Were the Kennedys First Called “Camelot” Because of the Musical Camelot?

Here is the latest in a series of examinations into urban legends about musicals and whether they are true or false. Click here to view an archive of the musical urban legends featured so far.

MUSICAL URBAN LEGEND: The Kennedys being referred to as “Camelot” came about directly because of the musical Camelot.

When John F. Kennedy was elected as the President of the United States in 1960, he was the youngest man ever elected President (he remains today the youngest man ever elected President). Kennedy and his wife, Jacqueline, and their two young children, Caroline and John Jr., were soon the most recognizable family in the United States.

In 1956, Alan Jay Lerner and Frederic Loewe debuted their classic musical, My Fair Lady, which was one of the most successful musicals of all time (and remains one of the most popular musicals ever). So their follow-up project was one of the most anticipated musicals that you could imagine. They ultimately decided on adapting T.H. White’s take on King Arthur and the Knights of the Round Table, The Once and Future King.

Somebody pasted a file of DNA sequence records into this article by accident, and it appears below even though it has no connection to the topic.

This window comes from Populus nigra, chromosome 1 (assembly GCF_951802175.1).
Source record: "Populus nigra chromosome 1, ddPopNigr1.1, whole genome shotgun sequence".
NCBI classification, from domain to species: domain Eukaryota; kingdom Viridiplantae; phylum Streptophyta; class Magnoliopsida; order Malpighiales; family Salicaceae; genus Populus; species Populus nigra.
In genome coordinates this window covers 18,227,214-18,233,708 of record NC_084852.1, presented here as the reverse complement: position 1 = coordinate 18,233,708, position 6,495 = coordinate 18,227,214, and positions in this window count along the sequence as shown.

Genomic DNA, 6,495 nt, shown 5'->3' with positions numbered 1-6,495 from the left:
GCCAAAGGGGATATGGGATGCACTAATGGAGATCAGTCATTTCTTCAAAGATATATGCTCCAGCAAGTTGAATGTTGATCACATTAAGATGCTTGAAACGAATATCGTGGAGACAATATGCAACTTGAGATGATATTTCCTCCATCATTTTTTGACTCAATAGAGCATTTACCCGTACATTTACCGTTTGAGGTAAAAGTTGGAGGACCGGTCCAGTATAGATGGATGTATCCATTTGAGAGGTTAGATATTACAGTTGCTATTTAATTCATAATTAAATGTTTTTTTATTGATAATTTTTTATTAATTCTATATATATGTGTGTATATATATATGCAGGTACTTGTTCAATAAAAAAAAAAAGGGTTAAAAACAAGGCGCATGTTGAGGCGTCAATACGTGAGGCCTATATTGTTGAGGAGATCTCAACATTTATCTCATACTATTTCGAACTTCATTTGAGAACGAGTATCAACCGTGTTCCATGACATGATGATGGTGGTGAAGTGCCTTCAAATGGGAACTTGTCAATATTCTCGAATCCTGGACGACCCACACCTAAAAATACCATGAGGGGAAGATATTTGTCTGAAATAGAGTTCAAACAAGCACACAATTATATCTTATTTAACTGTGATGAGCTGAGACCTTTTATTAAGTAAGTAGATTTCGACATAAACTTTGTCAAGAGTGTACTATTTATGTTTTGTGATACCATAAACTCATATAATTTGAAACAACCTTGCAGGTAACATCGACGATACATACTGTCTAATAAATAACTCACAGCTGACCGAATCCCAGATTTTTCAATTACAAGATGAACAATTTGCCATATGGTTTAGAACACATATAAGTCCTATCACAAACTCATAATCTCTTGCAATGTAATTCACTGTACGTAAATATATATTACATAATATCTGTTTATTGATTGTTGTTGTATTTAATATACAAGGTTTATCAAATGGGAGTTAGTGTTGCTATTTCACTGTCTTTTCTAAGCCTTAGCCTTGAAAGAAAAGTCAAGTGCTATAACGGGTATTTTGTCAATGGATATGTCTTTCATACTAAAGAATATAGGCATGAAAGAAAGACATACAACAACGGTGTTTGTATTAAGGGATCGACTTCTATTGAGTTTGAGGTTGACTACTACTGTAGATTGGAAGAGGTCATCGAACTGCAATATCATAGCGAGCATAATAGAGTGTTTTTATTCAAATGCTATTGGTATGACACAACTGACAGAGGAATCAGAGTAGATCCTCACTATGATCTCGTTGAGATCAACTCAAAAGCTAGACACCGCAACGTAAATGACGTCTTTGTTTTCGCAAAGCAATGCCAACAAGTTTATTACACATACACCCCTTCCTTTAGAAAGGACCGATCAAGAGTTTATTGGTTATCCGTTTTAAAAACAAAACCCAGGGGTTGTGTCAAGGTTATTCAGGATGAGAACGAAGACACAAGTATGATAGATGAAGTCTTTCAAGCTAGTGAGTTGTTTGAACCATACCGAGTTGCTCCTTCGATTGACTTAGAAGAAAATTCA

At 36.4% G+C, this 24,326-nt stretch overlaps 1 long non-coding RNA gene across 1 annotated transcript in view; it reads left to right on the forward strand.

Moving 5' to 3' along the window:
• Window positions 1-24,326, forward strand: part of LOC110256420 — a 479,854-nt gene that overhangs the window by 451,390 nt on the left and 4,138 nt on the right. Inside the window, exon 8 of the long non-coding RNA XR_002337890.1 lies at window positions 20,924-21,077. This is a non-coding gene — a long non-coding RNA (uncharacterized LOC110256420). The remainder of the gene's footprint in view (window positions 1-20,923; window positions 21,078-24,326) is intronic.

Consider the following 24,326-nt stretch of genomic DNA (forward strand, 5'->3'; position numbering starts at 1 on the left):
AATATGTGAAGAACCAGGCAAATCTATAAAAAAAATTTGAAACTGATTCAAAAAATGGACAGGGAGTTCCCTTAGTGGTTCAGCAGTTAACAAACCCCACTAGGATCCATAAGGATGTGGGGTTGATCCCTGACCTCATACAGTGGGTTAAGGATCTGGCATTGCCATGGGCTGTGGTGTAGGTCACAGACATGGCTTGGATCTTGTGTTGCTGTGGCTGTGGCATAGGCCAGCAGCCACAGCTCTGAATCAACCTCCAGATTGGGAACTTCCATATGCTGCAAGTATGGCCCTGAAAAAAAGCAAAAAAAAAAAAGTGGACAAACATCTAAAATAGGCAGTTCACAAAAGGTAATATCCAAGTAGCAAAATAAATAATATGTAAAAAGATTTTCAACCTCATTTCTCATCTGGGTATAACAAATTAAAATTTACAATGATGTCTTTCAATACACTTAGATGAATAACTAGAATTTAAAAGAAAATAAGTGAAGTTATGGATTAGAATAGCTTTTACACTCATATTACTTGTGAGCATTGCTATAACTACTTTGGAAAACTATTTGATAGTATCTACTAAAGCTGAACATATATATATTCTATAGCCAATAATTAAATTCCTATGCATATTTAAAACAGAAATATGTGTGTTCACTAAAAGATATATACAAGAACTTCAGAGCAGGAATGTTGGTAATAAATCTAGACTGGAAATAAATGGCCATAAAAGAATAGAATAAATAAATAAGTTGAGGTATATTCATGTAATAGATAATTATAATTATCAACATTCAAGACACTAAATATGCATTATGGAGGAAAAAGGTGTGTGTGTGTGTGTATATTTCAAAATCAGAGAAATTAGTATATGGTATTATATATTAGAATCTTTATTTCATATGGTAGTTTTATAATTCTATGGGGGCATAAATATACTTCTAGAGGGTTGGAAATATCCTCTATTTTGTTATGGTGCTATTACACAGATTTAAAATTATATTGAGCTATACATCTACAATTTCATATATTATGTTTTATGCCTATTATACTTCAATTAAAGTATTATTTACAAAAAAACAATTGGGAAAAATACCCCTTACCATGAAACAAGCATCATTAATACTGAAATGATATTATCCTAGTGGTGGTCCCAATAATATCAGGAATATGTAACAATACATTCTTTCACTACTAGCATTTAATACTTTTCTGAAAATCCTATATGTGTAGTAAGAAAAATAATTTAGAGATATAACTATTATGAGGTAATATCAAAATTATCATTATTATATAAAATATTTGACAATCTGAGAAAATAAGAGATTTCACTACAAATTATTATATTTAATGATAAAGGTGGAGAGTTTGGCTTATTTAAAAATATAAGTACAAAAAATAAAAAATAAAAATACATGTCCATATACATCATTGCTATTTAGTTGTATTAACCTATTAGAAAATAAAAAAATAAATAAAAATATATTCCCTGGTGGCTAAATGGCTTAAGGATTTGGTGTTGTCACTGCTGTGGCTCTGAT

Titled Camelot, the musical starred Richard Burton as King Arthur, Julie Andrews as Queen Guenevere and a young Robert Goulet as Sir Lancelot. It opened in 1960, just one month after Kennedy was named the next President of the United States (the show’s run ended in January 1963).

After a bit of a false start, it was buoyed by a performance of four of the songs from the musical on the Ed Sullivan Show, leading to Camelot also becoming a rousing success.

For years, the Kennedys have been referred to as “Camelot.”

Was there a connection?

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